Data Error

From 1970 to 1980, there was an approximately 20% difference between the raw statistical values and the calculated mesh values, with the latter being underestimated (Table 1). After 1985, these errors became quite small. These errors were caused by the hamlet units that vanished, as described above.

table 1

Comparison with other map datasets

We calculated the farmland areas for two existing map datasets. The first was the 100-m land use dataset from the National Land Numerical Information Download Service, Japan, which includes time series for 1976, 1987, 1991, 1997, and 2006 (Matsuda 1980; Yaguchi 1990; Ministry of Land, Infrastructure, Transport and Tourism, Japan). We calculated the sum of areas for five categories related to farmland: total farmland, paddy field, dry farmland, orchard areas, and farmland other than paddy field. Some years lacked one or two categories because the categories were not consistent every year (Ministry of Land, Infrastructure, Transport and Tourism, Japan). The second dataset was the 1-km integrated land use map (Ogawa et al. 2013; Akasaka et al. 2014) derived from National Institute for Environmental Studies (Center for Environmental Biology and Ecosystem Studies, National Institute for Environmental Studies). This dataset was based on the second to fifth natural environmental research surveys conducted by the Japanese Ministry of Environment from 1979 to 1998. We calculated the sum of areas for total farmland, paddy field, dry farmland, and orchards. The sum of all categories, excluding orchards, was greater for both datasets than for our statistical baseline data regardless of year (Table 2). These differences were assumed to exist because of a difference among in data resources, specifically the aerial photo database (100-m land use dataset), field survey database (1-km integrated land use map) and statistical database (our dataset).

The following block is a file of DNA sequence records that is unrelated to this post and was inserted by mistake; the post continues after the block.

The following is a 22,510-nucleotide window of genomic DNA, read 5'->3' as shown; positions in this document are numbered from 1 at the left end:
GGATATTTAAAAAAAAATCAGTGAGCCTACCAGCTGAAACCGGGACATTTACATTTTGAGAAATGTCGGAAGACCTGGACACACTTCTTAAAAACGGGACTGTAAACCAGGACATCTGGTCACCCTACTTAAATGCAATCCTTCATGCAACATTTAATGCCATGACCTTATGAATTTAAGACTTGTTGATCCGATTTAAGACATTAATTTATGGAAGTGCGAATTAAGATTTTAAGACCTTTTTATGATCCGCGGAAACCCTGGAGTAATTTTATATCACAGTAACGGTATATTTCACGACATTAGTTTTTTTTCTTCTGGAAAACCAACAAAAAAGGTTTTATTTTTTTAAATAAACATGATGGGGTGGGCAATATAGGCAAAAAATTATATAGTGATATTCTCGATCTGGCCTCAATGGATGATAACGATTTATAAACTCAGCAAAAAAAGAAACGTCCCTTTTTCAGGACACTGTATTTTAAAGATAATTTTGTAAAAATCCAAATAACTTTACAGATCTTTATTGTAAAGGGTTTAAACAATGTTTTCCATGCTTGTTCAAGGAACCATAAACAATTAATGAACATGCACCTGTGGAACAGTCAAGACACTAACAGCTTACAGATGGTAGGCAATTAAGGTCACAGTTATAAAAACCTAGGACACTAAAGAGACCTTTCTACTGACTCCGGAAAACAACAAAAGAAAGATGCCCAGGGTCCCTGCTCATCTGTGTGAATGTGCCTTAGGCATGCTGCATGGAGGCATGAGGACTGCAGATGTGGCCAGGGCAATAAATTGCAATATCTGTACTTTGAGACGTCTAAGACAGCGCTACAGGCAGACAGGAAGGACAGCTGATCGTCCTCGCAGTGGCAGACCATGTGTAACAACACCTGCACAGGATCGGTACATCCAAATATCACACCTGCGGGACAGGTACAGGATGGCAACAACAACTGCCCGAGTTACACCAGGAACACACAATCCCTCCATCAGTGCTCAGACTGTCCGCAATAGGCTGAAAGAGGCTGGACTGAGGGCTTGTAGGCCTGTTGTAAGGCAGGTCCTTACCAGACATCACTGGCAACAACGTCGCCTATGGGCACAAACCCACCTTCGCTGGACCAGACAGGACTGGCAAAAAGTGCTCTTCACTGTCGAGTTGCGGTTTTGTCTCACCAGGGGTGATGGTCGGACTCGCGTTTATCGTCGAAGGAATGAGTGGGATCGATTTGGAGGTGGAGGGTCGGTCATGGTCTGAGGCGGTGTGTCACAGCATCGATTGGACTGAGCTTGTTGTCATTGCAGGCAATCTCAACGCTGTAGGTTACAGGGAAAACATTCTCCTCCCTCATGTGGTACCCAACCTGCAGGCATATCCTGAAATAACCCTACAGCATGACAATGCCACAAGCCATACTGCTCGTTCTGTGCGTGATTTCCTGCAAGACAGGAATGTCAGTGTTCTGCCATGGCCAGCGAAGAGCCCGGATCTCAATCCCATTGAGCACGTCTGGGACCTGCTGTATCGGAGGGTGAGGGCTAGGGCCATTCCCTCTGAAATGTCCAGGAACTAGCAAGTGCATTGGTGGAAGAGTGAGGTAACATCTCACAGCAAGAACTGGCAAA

table 2

Data file information

Object name: Agricultural mesh dataset in Japan
Character encoding: UTF-8
Format name: Normal text with comma separated variables
Language: English